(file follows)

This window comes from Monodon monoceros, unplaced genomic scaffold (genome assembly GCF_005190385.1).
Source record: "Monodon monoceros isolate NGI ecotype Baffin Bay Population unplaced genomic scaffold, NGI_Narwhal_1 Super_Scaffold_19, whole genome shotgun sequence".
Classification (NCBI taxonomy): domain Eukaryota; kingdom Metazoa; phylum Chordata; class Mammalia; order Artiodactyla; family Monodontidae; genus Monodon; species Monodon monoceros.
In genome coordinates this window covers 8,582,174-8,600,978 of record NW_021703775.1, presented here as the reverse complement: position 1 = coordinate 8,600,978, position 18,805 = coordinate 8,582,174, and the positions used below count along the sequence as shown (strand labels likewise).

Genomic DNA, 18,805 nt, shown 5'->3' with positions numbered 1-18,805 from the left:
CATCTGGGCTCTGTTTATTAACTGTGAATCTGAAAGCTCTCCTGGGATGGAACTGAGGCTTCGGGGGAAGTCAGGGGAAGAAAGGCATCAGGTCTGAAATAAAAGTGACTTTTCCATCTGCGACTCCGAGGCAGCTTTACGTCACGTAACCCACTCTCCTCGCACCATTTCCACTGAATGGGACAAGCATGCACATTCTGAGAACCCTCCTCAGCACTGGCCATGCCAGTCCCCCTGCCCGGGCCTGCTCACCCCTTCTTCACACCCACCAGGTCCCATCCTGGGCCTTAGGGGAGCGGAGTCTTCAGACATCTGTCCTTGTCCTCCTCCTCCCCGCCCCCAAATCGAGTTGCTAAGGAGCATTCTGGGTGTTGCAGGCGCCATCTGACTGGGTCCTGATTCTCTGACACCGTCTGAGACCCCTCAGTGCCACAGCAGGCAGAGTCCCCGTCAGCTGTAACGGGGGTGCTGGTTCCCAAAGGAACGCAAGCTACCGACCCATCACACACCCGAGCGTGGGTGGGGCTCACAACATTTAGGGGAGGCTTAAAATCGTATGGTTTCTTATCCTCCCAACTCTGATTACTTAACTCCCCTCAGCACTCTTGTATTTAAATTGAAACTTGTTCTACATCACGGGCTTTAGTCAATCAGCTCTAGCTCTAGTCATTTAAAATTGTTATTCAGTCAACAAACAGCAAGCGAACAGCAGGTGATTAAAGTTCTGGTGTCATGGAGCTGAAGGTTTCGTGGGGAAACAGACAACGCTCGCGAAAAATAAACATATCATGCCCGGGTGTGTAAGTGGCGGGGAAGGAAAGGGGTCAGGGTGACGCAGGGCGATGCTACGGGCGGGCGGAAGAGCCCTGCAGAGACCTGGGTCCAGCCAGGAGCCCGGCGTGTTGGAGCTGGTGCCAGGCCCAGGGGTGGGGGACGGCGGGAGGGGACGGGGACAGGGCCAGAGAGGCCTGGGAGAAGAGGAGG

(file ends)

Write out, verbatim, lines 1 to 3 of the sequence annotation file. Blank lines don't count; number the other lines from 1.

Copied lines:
This window comes from Monodon monoceros, unplaced genomic scaffold (genome assembly GCF_005190385.1).
Source record: "Monodon monoceros isolate NGI ecotype Baffin Bay Population unplaced genomic scaffold, NGI_Narwhal_1 Super_Scaffold_19, whole genome shotgun sequence".
Classification (NCBI taxonomy): domain Eukaryota; kingdom Metazoa; phylum Chordata; class Mammalia; order Artiodactyla; family Monodontidae; genus Monodon; species Monodon monoceros.